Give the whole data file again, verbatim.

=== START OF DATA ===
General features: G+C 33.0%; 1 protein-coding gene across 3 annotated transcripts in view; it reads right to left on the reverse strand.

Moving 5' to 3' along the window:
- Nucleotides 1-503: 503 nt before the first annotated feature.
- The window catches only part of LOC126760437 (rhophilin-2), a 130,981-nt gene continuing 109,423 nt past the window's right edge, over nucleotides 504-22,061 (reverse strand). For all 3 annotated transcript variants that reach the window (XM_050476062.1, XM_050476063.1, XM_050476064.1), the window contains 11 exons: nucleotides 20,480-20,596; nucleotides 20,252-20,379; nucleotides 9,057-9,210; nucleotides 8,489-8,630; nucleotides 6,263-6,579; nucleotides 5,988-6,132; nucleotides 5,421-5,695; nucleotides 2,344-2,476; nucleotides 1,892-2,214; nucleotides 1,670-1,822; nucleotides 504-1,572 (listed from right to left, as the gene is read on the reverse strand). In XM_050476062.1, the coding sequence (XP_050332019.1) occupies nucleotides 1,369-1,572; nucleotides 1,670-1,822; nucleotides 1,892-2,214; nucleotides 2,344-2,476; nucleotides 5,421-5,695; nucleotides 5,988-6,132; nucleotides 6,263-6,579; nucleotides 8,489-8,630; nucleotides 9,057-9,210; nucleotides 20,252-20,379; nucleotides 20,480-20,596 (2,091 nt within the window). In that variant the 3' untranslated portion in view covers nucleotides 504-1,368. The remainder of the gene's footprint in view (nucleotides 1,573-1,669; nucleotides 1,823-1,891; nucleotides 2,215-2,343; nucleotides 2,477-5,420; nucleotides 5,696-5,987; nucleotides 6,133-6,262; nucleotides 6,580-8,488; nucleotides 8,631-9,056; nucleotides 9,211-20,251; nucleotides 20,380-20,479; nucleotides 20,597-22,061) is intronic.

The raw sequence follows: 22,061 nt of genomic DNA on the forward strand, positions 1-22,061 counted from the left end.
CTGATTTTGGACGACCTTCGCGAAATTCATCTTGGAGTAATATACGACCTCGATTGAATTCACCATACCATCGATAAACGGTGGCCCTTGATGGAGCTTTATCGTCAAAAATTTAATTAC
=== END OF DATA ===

General features: G+C 33.0%; 1 protein-coding gene across 3 annotated transcripts in view; it reads right to left on the reverse strand.

Moving 5' to 3' along the window:
- Nucleotides 1-503: 503 nt before the first annotated feature.
- The window catches only part of LOC126760437 (rhophilin-2), a 130,981-nt gene continuing 109,423 nt past the window's right edge, over nucleotides 504-22,061 (reverse strand). For all 3 annotated transcript variants that reach the window (XM_050476062.1, XM_050476063.1, XM_050476064.1), the window contains 11 exons: nucleotides 20,480-20,596; nucleotides 20,252-20,379; nucleotides 9,057-9,210; nucleotides 8,489-8,630; nucleotides 6,263-6,579; nucleotides 5,988-6,132; nucleotides 5,421-5,695; nucleotides 2,344-2,476; nucleotides 1,892-2,214; nucleotides 1,670-1,822; nucleotides 504-1,572 (listed from right to left, as the gene is read on the reverse strand). In XM_050476062.1, the coding sequence (XP_050332019.1) occupies nucleotides 1,369-1,572; nucleotides 1,670-1,822; nucleotides 1,892-2,214; nucleotides 2,344-2,476; nucleotides 5,421-5,695; nucleotides 5,988-6,132; nucleotides 6,263-6,579; nucleotides 8,489-8,630; nucleotides 9,057-9,210; nucleotides 20,252-20,379; nucleotides 20,480-20,596 (2,091 nt within the window). In that variant the 3' untranslated portion in view covers nucleotides 504-1,368. The remainder of the gene's footprint in view (nucleotides 1,573-1,669; nucleotides 1,823-1,891; nucleotides 2,215-2,343; nucleotides 2,477-5,420; nucleotides 5,696-5,987; nucleotides 6,133-6,262; nucleotides 6,580-8,488; nucleotides 8,631-9,056; nucleotides 9,211-20,251; nucleotides 20,380-20,479; nucleotides 20,597-22,061) is intronic.

The raw sequence follows: 22,061 nt of genomic DNA on the forward strand, positions 1-22,061 counted from the left end.
CTGATTTTGGACGACCTTCGCGAAATTCATCTTGGAGTAATATACGACCTCGATTGAATTCACCATACCATCGATAAACGGTGGCCCTTGATGGAGCTTTATCGTCAAAAATTTAATTAC